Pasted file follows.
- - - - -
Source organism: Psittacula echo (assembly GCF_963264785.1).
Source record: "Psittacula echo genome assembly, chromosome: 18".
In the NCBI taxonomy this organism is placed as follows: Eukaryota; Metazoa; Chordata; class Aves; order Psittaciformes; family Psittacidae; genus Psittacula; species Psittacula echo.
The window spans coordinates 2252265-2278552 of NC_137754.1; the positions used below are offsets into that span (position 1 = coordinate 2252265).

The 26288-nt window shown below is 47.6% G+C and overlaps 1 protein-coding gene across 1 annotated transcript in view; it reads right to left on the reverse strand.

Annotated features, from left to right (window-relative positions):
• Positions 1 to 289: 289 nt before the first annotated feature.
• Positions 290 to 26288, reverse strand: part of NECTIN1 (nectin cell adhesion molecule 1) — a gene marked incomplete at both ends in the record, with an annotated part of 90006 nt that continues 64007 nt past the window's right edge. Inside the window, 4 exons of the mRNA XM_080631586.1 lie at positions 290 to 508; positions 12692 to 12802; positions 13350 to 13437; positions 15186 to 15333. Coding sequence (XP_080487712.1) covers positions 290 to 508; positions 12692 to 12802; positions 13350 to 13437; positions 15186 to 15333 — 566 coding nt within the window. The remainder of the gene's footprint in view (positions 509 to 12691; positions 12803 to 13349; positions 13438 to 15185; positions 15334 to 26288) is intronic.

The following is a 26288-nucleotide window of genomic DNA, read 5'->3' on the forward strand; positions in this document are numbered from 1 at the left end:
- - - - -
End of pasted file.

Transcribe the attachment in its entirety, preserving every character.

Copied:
Source organism: Psittacula echo (assembly GCF_963264785.1).
Source record: "Psittacula echo genome assembly, chromosome: 18".
In the NCBI taxonomy this organism is placed as follows: Eukaryota; Metazoa; Chordata; class Aves; order Psittaciformes; family Psittacidae; genus Psittacula; species Psittacula echo.
The window spans coordinates 2252265-2278552 of NC_137754.1; the positions used below are offsets into that span (position 1 = coordinate 2252265).

The 26288-nt window shown below is 47.6% G+C and overlaps 1 protein-coding gene across 1 annotated transcript in view; it reads right to left on the reverse strand.

Annotated features, from left to right (window-relative positions):
• Positions 1 to 289: 289 nt before the first annotated feature.
• Positions 290 to 26288, reverse strand: part of NECTIN1 (nectin cell adhesion molecule 1) — a gene marked incomplete at both ends in the record, with an annotated part of 90006 nt that continues 64007 nt past the window's right edge. Inside the window, 4 exons of the mRNA XM_080631586.1 lie at positions 290 to 508; positions 12692 to 12802; positions 13350 to 13437; positions 15186 to 15333. Coding sequence (XP_080487712.1) covers positions 290 to 508; positions 12692 to 12802; positions 13350 to 13437; positions 15186 to 15333 — 566 coding nt within the window. The remainder of the gene's footprint in view (positions 509 to 12691; positions 12803 to 13349; positions 13438 to 15185; positions 15334 to 26288) is intronic.

The following is a 26288-nucleotide window of genomic DNA, read 5'->3' on the forward strand; positions in this document are numbered from 1 at the left end: